17. Footyballs

    Footyballs New Member

    Barcelona
    United States Virgin Islands
    Dec 19, 2018
    Lol, well at least I got some responses churning. In trying to address comments that responded regarding Syracuse being prone t lawsuit for not hiring a female, that is implausible especially since all they've been trying to look for is qualified female coaches to take over there in that death trap, and I've been told by a friend at least two females have already turned it down, if not more in the past few months. So they are out of qualified options from their first pool of candidates and had to reshuffle and search, yes search for more options to reach out to who didn't apply and see if there was any interest. It was hinted that still didn't churn up many results. If no one that fits the bill that can hack it, then can't be sued for not trying. Now its so late, I doubt they'll find a qualified male candidate either willing to sacrifice three to four years of their career at the bottom before they get axed. Its an uphill battle.

    I was not aware the Florida Gators coach was NAIA back n the early 90's, 93 her last year at NAIA before getting the call up to D-1. Kudos for her and not taking anything away from her. But in the early 90's women's soccer was a very different beast than it is now almost 30 years later. There were less than 150 teams to 190 at most by end of 90's, very little money for both coaching pay, scholarships, and competition. UNC and ACC won almost every year in the 90's, 8 out of 10 years Tarheels were champs. Other teams started to catch them though near late 90's and now there's a lot of parity in the top 30 all having talent. Again, I'm happy she did well. I think today not having the caliber of recruits jumping from NAIA to D-1 as head coach, its a rarity for success because it takes a few years to build up that recruiting pool especially since the major D-1's recruit 2 to 3 years in advance now. So they'd be behind the 8 ball instantly.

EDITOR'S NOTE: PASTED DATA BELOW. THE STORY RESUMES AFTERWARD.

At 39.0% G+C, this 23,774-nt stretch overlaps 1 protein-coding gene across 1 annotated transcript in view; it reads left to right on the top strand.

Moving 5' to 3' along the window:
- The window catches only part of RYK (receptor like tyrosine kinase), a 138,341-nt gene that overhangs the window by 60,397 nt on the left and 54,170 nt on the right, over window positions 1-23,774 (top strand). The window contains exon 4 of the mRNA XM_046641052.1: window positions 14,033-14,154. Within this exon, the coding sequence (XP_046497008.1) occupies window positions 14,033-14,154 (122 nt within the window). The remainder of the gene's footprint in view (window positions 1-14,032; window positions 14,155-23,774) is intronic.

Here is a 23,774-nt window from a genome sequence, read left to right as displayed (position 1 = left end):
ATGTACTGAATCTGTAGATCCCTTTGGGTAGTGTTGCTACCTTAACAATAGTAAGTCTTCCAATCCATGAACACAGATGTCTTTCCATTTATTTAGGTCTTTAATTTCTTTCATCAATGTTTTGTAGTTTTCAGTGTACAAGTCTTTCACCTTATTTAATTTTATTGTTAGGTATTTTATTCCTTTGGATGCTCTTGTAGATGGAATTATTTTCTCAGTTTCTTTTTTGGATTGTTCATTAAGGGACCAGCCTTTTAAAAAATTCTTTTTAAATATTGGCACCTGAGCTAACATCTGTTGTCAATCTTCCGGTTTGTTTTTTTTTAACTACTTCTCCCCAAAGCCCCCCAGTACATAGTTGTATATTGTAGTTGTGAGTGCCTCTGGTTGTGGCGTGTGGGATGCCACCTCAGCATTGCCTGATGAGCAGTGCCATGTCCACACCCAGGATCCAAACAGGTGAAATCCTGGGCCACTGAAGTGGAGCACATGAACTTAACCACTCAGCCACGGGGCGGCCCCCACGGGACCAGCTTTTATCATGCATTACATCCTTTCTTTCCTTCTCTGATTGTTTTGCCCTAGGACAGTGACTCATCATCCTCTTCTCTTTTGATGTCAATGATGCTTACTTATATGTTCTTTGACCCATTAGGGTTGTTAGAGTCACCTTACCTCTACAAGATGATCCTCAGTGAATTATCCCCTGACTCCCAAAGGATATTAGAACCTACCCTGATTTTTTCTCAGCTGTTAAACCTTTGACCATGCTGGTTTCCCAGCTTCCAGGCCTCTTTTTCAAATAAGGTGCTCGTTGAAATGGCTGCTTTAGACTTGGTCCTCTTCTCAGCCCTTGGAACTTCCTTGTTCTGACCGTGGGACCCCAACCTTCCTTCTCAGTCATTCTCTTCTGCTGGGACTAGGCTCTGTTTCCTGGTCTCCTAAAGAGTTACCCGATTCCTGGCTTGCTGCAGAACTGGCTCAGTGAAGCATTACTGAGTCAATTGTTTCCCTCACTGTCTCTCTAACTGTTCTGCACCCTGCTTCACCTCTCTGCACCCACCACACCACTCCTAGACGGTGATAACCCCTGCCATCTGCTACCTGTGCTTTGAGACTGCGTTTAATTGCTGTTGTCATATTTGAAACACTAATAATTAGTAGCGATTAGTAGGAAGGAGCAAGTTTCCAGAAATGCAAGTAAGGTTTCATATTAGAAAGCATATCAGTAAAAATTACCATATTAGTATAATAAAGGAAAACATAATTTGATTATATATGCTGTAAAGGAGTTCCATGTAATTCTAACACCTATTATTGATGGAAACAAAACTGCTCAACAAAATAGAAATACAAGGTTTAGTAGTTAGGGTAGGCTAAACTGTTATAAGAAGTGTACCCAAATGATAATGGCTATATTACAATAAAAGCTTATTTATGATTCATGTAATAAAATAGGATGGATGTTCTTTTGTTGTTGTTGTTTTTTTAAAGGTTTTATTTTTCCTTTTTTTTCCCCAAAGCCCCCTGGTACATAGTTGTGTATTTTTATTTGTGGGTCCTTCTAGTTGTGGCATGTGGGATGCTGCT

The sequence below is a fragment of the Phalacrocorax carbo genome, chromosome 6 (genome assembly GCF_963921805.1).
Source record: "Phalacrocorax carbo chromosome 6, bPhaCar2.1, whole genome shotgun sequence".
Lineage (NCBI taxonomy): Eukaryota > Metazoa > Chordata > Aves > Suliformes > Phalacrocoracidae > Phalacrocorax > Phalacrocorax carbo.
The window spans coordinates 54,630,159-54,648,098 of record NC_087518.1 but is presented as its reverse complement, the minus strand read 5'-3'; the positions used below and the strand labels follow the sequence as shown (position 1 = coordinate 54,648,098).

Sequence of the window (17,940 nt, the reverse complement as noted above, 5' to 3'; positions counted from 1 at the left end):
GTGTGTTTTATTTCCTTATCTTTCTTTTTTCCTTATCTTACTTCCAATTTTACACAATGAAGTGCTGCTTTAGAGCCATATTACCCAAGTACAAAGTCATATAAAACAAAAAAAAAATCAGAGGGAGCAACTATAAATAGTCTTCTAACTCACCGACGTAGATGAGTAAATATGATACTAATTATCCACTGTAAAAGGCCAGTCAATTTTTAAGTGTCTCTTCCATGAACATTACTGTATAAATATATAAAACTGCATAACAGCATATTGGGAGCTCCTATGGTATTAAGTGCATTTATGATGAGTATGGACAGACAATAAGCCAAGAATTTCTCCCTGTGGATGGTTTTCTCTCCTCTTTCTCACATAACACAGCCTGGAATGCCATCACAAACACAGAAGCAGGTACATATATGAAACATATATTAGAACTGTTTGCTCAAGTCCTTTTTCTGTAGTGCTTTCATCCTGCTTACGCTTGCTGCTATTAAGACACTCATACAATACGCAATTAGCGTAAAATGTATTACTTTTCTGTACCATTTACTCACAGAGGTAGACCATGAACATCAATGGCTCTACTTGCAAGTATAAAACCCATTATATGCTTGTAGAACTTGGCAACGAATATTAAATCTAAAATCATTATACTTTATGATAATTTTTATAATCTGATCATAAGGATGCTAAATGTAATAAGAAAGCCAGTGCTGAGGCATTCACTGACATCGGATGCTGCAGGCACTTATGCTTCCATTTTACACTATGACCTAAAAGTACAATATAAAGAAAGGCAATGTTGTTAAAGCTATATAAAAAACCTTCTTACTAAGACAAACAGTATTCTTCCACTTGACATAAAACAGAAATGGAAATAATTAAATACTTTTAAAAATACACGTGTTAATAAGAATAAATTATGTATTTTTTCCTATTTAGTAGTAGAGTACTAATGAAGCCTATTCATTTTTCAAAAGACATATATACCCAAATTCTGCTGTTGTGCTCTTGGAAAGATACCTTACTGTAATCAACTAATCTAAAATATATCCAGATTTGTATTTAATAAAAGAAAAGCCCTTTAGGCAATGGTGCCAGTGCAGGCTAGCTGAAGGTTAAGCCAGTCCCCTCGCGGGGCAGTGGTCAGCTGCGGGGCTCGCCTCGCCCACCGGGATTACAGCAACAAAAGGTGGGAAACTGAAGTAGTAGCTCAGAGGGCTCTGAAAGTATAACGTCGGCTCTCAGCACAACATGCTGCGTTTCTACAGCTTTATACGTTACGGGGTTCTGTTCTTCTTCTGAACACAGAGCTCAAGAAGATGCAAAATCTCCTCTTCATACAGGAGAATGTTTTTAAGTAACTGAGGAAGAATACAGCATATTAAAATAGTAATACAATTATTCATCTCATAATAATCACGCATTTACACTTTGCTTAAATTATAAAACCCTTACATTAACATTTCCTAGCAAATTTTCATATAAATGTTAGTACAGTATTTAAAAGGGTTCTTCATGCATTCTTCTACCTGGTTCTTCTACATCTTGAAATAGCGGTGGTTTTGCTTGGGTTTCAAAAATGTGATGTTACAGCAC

The school being the draw for women's soccer... yes thats a factor for some. But not so much important for others. The school I coach at isn't considered high profile, strong academically, and kind of run down... But the soccer team consistently wins and thats what draws our players in who had never heard of our university before recruitment most times, and then go there because they want to be a part of a successful team. Just saying, the name of the school itself isn't always the draw, but the history of success for the team, and sometimes draw of the coach.